Matthew Hancock, the Minister for the Cabinet Office, has said he had no discussions with the Institute of Economic Affairs about the anti-lobbying clause the think tank had called for before announcing the measure.
During Cabinet Office questions in the House of Commons yesterday, Hancock was asked by Anna Turley, the shadow minister for civil society, to publish all communications between his department and the IEA, whose research on so-called "sock puppets" was quoted prominently in the Cabinet Office statement announcing the anti-lobbying clause last month.
Turley pointed out that, four months before making the announcement, Hancock had received a £4,000 donation from Neil Record, chair of the IEA.
"That is surely just a coincidence," said Turley, "but in order to avoid any misunderstanding will the minister, who has said that he is committed to freedom of information, publish all communications between the IEA and his department as well as all the submissions and advice that he received from the civil service?"
Hancock responded by saying that he did not have any discussions with the IEA about the matter.
"It is about ensuring that taxpayers’ money is spent on good causes and the right things, not on lobbying government," he said.
"It is right that taxpayers’ money should be spent on the things for which it was intended, not on ensuring that lobbyists can take politicians out for lunch."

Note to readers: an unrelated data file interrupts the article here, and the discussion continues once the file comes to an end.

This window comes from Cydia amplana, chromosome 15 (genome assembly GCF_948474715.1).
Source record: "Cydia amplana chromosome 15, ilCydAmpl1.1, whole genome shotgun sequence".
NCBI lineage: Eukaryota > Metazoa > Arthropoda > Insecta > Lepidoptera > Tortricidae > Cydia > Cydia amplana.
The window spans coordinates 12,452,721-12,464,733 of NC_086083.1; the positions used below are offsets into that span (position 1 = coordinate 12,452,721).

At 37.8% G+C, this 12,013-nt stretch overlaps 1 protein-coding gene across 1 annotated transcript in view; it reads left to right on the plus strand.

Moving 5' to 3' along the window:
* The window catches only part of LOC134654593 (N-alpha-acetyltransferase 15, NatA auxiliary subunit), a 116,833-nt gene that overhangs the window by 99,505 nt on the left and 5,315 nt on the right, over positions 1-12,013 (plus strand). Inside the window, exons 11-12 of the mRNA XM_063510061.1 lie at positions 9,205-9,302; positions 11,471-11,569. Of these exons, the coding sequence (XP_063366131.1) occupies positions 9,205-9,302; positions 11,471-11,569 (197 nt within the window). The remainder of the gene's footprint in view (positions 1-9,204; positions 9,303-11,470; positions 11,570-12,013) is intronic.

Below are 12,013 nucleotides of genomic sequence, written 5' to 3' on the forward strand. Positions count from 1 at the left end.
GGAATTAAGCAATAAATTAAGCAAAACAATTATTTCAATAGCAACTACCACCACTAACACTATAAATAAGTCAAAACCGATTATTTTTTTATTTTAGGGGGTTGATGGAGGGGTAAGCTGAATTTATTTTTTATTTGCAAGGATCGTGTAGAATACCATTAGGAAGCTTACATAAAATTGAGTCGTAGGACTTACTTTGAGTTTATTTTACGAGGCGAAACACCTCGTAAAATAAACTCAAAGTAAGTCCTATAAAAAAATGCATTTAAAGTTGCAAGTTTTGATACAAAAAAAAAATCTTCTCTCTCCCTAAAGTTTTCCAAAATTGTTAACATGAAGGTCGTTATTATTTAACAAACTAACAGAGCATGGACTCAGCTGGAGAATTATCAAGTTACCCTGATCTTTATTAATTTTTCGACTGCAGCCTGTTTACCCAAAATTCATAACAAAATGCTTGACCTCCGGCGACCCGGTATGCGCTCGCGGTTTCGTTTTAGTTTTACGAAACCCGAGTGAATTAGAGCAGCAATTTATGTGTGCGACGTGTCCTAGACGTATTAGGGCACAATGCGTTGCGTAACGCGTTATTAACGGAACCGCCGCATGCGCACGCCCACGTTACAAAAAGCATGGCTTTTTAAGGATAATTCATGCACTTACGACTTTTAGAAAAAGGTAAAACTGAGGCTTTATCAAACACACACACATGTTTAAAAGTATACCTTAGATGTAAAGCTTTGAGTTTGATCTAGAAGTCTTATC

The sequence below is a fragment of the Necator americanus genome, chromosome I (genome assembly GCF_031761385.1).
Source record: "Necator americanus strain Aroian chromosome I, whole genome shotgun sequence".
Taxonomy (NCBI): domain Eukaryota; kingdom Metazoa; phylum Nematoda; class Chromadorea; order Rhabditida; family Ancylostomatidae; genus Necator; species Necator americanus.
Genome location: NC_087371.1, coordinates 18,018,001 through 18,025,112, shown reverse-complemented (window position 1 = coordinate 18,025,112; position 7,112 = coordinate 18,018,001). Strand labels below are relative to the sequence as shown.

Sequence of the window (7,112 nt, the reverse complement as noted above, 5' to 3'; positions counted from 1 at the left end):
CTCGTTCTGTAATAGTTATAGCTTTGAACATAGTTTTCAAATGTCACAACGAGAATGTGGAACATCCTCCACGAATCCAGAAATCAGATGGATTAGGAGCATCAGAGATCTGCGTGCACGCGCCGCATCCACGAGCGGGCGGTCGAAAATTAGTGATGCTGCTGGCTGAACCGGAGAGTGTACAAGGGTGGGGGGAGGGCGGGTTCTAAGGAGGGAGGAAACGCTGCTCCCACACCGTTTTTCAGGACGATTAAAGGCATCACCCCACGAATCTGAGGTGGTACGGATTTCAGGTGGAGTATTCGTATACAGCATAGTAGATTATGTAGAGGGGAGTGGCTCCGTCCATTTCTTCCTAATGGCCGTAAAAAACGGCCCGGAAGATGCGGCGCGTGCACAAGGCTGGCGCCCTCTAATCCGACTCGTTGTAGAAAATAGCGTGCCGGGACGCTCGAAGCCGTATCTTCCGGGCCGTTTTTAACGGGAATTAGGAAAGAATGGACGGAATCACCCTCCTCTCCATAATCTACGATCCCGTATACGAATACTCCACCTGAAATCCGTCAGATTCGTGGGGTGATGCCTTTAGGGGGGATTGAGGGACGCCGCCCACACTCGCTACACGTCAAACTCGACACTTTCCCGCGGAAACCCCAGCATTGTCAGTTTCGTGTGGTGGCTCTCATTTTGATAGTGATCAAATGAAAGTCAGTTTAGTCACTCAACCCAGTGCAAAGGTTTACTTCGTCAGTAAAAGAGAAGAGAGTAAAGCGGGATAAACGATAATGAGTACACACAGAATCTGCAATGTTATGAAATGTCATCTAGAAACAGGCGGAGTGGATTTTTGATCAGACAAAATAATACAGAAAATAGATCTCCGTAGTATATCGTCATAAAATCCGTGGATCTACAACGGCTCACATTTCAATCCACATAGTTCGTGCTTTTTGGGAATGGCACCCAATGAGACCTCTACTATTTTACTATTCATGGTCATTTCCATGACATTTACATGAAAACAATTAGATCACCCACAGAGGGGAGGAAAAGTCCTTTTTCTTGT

Sir Stephen Bubb, head of the charity chief executives body Acevo, said Hancock’s comments raised "serious questions" and called on the minister to publish his meeting logs.
"He claimed quite clearly on the floor of the house that he had no discussions with the IEA," said Bubb.
"However, given that the policy was proposed by the IEA’s own reports, why would the minister not think it appropriate to discuss these matters with either the IEA, their employees, or their chair – with whom he had a long-standing financial relationship – beforehand?"
"Furthermore, given that we know the IEA had conversations with the Charity Commission prior to publication, and the regulator’s chair is appointed by the minister’s office, why would the minister not think it prudent to enjoin both the regulator and the IEA in those conversations?"
Emails released under the Freedom of Information Act this week showed that William Shawcross, chair of the Charity Commission, had in 2013 asked an incoming board member to meet Christopher Snowdon, head of lifestyle economics at the IEA and author of the sock-puppet report, to discuss political campaigning.
Bubb said he was concerned the facts as reported presented an "opaque picture".
He said: "That is why, in the interests of transparency, probity and freedom of information, the minister must now commit to disclose full details of meetings with both the IEA and the Charity Commission that pertain to the anti-advocacy clause."
Asked to respond to Bubb’s comments, a Cabinet Office spokesman said: "As part of our commitment to being the most transparent government ever, we already publish details of all ministerial meetings with third parties on a quarterly basis. As he told the House of Commons, the minister has never discussed this issue with anyone at the IEA."
In the House of Commons, Hancock was also asked by Patrick Grady, the Scottish National Party MP for Glasgow North, to explain why the anti-lobbying clause was introduced with no scrutiny by MPs and if the minister would "urgently review it in the light of the public outcry".
Hancock replied by saying the clause had been in operation in the Department for Communities and Local Government, where it had worked well, which was why he had expanded it across the whole of government.